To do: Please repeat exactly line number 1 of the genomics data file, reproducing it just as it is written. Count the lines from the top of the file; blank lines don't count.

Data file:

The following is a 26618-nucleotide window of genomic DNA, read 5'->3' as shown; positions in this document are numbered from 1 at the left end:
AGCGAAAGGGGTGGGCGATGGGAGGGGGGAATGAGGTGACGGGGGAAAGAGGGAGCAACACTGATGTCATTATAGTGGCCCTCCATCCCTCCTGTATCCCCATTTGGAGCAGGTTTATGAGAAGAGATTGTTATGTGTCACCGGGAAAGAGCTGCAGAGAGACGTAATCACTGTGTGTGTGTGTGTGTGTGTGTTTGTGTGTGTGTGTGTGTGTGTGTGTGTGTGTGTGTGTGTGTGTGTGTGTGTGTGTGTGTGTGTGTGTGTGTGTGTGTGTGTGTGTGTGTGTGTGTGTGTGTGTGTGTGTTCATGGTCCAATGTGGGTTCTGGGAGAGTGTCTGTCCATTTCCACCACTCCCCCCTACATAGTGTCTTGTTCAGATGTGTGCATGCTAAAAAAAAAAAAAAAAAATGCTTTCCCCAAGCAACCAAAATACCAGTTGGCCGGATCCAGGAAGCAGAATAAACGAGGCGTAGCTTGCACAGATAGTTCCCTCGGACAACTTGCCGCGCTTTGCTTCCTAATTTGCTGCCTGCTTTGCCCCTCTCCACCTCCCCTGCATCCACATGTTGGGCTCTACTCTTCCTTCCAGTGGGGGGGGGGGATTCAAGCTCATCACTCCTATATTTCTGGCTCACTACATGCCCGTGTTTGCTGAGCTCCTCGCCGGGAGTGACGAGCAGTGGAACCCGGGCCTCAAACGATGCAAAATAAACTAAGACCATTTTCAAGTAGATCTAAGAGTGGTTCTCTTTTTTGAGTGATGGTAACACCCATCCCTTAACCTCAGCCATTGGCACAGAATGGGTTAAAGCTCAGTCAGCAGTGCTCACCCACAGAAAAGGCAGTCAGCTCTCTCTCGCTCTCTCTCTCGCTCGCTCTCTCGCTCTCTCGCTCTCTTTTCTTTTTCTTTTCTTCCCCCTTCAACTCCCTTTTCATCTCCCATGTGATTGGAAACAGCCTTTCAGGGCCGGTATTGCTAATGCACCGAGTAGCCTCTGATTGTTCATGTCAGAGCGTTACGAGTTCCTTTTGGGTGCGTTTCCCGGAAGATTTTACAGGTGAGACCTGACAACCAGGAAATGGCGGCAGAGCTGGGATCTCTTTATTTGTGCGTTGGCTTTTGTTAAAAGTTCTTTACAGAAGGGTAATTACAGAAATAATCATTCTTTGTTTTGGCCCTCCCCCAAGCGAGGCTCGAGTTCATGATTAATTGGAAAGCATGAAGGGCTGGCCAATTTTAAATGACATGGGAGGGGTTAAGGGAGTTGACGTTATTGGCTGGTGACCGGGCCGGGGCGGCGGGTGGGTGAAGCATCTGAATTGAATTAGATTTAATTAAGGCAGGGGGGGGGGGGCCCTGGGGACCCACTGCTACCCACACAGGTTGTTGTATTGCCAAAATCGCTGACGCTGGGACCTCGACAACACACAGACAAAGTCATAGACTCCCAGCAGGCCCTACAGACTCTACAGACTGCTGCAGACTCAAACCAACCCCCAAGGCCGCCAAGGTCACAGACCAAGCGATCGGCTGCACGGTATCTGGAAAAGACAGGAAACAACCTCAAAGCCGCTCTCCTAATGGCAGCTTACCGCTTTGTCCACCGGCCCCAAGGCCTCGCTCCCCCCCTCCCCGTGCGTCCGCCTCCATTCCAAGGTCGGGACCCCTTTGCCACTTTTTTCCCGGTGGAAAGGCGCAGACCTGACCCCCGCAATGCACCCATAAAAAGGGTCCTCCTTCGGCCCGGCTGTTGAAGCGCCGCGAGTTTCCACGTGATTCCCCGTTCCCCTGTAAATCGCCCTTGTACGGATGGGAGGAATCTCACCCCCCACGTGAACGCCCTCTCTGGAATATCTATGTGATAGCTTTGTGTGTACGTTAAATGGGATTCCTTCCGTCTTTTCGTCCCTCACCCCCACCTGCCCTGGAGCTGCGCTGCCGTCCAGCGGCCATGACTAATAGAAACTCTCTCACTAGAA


The following is a 26618-nucleotide window of genomic DNA, read 5'->3' as shown; positions in this document are numbered from 1 at the left end: